Though she was immersed in politics from a young age (her great-grandfather was the first Democrat elected to represent the 2nd Hampshire District and her grandfather founded the Hampshire County Democratic Committee), she says she did not feel the call to service until her last semester of law school at Boston University, when she worked with indigent clients in the city’s public defender’s office. “That was where it really hit me, the lessons that I’d learned from my father and my grandfather,” she remembers. But she was also struck by another truth: “You can use the law to help people, but changing the laws to help people is far more impactful.”
Less than a year after graduating from BU, at the age of 26, she was running to represent her great-grandfather’s former district. “Knocking on doors, talking to people—that really inspired me.” She would serve as a state representative for six years and state senator for another two before being elected Treasurer in 1998, the first woman to independently win a statewide general election. After her loss to Romney, O’Brien pivoted to the private sector, working as an investigative journalist with Boston’s WB56, as the CEO of the Boston area Girl Scouts, as Chair of the New York Comptroller’s Pension Reform Commission, as Director of First Commons Bank, and as co-founder and President of a cloud computing company in Canada, as well as serving on numerous corporate boards. In 2009, she launched her own business consultancy, O’Brien Advisory Group.
Prior to joining the CCC, O’Brien—who lives in Whitman with her husband, former state representative Emmet Hayes, and has a 23-year-old daughter, an older step-daughter, and an 8-year-old grandson—helped two local cannabis businesses with the state licensing process, serving as co-owner and CEO of a Greenfield venture. “It wasn’t really something I wanted to do, and I had to be convinced to do it,” she explains. “Back then, there was the stigma, why do I want to get involved with cannabis? But I had the right set of skills and experience to help with that particular business idea.”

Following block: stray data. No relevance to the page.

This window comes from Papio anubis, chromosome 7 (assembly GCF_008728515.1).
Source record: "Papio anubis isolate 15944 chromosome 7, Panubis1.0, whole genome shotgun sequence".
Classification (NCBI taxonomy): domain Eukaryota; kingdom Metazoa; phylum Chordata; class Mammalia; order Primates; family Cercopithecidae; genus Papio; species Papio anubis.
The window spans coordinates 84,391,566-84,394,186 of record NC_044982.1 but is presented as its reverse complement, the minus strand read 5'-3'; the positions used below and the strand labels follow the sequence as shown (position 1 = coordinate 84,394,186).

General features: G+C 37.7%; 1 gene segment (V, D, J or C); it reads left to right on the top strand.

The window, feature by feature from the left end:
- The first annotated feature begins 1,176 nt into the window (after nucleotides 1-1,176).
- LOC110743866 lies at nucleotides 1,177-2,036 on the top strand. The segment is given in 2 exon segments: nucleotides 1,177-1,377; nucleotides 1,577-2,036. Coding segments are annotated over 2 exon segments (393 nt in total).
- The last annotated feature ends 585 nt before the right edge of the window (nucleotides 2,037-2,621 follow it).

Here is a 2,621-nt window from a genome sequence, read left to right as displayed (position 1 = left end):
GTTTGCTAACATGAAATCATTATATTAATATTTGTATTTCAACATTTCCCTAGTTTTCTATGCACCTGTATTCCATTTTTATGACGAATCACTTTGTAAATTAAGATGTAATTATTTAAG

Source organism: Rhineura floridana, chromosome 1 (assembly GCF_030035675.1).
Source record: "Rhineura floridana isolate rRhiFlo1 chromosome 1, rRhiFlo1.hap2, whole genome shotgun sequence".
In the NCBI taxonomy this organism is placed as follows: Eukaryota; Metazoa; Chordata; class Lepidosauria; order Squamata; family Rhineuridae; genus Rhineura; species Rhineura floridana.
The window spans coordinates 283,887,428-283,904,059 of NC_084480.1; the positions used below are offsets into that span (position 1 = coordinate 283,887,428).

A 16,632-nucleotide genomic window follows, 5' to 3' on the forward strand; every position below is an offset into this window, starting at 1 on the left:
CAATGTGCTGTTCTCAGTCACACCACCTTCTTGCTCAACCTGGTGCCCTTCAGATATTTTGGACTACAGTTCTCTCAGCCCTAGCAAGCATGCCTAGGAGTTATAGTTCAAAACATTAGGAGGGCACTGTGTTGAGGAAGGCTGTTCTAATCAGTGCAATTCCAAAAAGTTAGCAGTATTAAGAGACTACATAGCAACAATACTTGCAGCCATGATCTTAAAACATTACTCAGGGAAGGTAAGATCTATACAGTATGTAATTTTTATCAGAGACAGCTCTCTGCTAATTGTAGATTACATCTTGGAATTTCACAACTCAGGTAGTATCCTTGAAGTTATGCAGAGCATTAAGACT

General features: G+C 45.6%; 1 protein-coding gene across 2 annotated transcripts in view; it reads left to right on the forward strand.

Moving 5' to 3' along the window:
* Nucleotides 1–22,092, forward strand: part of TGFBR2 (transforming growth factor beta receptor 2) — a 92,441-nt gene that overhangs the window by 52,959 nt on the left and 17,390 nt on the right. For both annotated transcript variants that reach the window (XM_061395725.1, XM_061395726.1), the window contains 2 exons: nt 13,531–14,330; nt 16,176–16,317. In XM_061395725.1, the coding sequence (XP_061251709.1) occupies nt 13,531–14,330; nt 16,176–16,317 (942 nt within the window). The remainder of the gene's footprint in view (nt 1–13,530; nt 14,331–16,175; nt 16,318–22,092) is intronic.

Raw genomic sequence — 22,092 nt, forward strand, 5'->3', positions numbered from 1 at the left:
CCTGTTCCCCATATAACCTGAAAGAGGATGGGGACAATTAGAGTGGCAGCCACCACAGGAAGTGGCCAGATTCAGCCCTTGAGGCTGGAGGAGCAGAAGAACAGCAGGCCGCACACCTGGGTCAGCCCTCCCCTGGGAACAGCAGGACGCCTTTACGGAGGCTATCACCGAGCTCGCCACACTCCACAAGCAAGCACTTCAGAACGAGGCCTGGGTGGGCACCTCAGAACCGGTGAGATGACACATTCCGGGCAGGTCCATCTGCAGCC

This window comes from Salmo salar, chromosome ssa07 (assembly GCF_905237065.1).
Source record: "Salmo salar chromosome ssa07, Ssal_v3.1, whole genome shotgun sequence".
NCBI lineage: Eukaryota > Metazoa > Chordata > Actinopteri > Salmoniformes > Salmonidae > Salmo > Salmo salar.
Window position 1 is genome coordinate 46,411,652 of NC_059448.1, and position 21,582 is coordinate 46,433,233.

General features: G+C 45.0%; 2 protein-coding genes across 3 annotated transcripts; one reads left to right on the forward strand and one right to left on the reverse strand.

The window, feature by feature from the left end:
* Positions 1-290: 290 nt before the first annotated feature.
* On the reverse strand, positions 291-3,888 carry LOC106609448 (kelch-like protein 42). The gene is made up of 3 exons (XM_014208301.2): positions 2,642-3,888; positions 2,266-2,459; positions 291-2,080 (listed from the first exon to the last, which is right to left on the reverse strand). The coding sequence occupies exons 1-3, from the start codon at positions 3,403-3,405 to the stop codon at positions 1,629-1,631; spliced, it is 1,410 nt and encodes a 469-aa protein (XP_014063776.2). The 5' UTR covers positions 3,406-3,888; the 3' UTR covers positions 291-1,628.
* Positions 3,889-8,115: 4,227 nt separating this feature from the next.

O’Brien credits her time at Williston with helping her develop as a leader, in particular, working on The Willistonian under Cathleen Robinson. “It was a great experience for me,” she says. “It helped my writing, and it helped me in terms of leadership, managing a team, how to delegate responsibilities to people and make sure you keep everyone on track. Learning that at a young age was very helpful.”
And those are skills she’ll be drawing upon in her newest position. Among the potentially nettlesome issues that lie ahead for the commission are establishing rules for on-site consumption and furthering the state’s efforts to support cannabis entrepreneurs from communities disproportionately impacted by the war on drugs
But, as Ms. Meisner observed way back in fourth grade, O’Brien is ready to take on big responsibilities. “Someone once joked that I’ve run the lottery—the largest gambling business in Massachusetts. I used to run the Girl Scouts—lots of calories during the spring. And now I’m regulating cannabis. So, basically, all the vices,” she says with a laugh. “This is now a billion dollar a year industry in Massachusetts. My biggest goal that I hope I can accomplish as the Chair of the Cannabis Control Commission is to work to bring together different groups, to make sure Massachusetts is at the forefront of research. I’m trying to find a true home for it here, so we can lead the country.”
MASS. Cannabis by the Numbers
5 years Age of the industry | 500+ Dispensaries | $1B Revenue in 2021